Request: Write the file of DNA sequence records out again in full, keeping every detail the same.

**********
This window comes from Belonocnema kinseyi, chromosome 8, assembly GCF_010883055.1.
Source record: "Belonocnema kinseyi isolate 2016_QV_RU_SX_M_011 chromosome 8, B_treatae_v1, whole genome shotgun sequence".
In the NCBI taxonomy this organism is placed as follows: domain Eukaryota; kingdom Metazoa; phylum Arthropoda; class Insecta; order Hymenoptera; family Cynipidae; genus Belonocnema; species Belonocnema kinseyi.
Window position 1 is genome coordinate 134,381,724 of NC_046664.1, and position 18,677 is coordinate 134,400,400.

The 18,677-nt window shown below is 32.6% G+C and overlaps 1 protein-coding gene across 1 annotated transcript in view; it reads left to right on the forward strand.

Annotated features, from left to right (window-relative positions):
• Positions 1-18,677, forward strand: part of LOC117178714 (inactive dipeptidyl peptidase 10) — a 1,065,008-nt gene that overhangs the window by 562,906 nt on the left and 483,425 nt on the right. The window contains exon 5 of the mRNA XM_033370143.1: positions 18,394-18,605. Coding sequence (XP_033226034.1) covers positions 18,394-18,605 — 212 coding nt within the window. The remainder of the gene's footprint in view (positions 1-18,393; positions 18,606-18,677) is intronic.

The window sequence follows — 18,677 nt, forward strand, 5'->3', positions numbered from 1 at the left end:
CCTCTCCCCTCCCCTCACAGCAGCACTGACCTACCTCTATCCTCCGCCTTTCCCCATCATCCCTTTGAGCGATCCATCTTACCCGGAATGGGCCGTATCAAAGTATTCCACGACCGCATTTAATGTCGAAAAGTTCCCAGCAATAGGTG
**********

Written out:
This window comes from Belonocnema kinseyi, chromosome 8, assembly GCF_010883055.1.
Source record: "Belonocnema kinseyi isolate 2016_QV_RU_SX_M_011 chromosome 8, B_treatae_v1, whole genome shotgun sequence".
In the NCBI taxonomy this organism is placed as follows: domain Eukaryota; kingdom Metazoa; phylum Arthropoda; class Insecta; order Hymenoptera; family Cynipidae; genus Belonocnema; species Belonocnema kinseyi.
Window position 1 is genome coordinate 134,381,724 of NC_046664.1, and position 18,677 is coordinate 134,400,400.

The 18,677-nt window shown below is 32.6% G+C and overlaps 1 protein-coding gene across 1 annotated transcript in view; it reads left to right on the forward strand.

Annotated features, from left to right (window-relative positions):
• Positions 1-18,677, forward strand: part of LOC117178714 (inactive dipeptidyl peptidase 10) — a 1,065,008-nt gene that overhangs the window by 562,906 nt on the left and 483,425 nt on the right. The window contains exon 5 of the mRNA XM_033370143.1: positions 18,394-18,605. Coding sequence (XP_033226034.1) covers positions 18,394-18,605 — 212 coding nt within the window. The remainder of the gene's footprint in view (positions 1-18,393; positions 18,606-18,677) is intronic.

The window sequence follows — 18,677 nt, forward strand, 5'->3', positions numbered from 1 at the left end:
CCTCTCCCCTCCCCTCACAGCAGCACTGACCTACCTCTATCCTCCGCCTTTCCCCATCATCCCTTTGAGCGATCCATCTTACCCGGAATGGGCCGTATCAAAGTATTCCACGACCGCATTTAATGTCGAAAAGTTCCCAGCAATAGGTG